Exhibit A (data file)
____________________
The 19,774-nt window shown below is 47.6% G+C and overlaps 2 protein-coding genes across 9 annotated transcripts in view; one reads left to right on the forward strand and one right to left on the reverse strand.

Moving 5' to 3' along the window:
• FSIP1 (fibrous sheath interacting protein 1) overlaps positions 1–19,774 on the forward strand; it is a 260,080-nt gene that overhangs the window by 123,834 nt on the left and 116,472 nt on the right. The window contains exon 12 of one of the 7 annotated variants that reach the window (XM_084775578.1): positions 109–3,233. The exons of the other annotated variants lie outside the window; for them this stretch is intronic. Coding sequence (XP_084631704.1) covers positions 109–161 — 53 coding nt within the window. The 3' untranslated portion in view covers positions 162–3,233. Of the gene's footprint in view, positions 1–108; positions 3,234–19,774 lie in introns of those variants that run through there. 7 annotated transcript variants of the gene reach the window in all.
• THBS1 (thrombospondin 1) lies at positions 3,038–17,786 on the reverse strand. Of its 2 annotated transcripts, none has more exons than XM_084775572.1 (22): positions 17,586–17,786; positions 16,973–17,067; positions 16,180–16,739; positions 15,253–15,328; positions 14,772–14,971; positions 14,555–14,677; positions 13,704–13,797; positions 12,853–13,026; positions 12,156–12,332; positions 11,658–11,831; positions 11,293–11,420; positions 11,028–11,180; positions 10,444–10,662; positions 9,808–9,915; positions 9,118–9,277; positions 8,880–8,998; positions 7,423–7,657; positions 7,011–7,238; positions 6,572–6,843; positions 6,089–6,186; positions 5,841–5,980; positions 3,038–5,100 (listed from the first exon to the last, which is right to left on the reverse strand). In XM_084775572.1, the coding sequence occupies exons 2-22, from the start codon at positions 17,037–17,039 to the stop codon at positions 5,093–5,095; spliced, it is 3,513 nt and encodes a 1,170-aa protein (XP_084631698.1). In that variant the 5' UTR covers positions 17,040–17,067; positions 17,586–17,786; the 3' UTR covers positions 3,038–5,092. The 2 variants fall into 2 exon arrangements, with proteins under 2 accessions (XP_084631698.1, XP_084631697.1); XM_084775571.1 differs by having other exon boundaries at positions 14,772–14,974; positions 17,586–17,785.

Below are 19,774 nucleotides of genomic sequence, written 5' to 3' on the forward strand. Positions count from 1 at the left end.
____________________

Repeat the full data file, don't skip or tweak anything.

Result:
The 19,774-nt window shown below is 47.6% G+C and overlaps 2 protein-coding genes across 9 annotated transcripts in view; one reads left to right on the forward strand and one right to left on the reverse strand.

Moving 5' to 3' along the window:
• FSIP1 (fibrous sheath interacting protein 1) overlaps positions 1–19,774 on the forward strand; it is a 260,080-nt gene that overhangs the window by 123,834 nt on the left and 116,472 nt on the right. The window contains exon 12 of one of the 7 annotated variants that reach the window (XM_084775578.1): positions 109–3,233. The exons of the other annotated variants lie outside the window; for them this stretch is intronic. Coding sequence (XP_084631704.1) covers positions 109–161 — 53 coding nt within the window. The 3' untranslated portion in view covers positions 162–3,233. Of the gene's footprint in view, positions 1–108; positions 3,234–19,774 lie in introns of those variants that run through there. 7 annotated transcript variants of the gene reach the window in all.
• THBS1 (thrombospondin 1) lies at positions 3,038–17,786 on the reverse strand. Of its 2 annotated transcripts, none has more exons than XM_084775572.1 (22): positions 17,586–17,786; positions 16,973–17,067; positions 16,180–16,739; positions 15,253–15,328; positions 14,772–14,971; positions 14,555–14,677; positions 13,704–13,797; positions 12,853–13,026; positions 12,156–12,332; positions 11,658–11,831; positions 11,293–11,420; positions 11,028–11,180; positions 10,444–10,662; positions 9,808–9,915; positions 9,118–9,277; positions 8,880–8,998; positions 7,423–7,657; positions 7,011–7,238; positions 6,572–6,843; positions 6,089–6,186; positions 5,841–5,980; positions 3,038–5,100 (listed from the first exon to the last, which is right to left on the reverse strand). In XM_084775572.1, the coding sequence occupies exons 2-22, from the start codon at positions 17,037–17,039 to the stop codon at positions 5,093–5,095; spliced, it is 3,513 nt and encodes a 1,170-aa protein (XP_084631698.1). In that variant the 5' UTR covers positions 17,040–17,067; positions 17,586–17,786; the 3' UTR covers positions 3,038–5,092. The 2 variants fall into 2 exon arrangements, with proteins under 2 accessions (XP_084631698.1, XP_084631697.1); XM_084775571.1 differs by having other exon boundaries at positions 14,772–14,974; positions 17,586–17,785.

Below are 19,774 nucleotides of genomic sequence, written 5' to 3' on the forward strand. Positions count from 1 at the left end.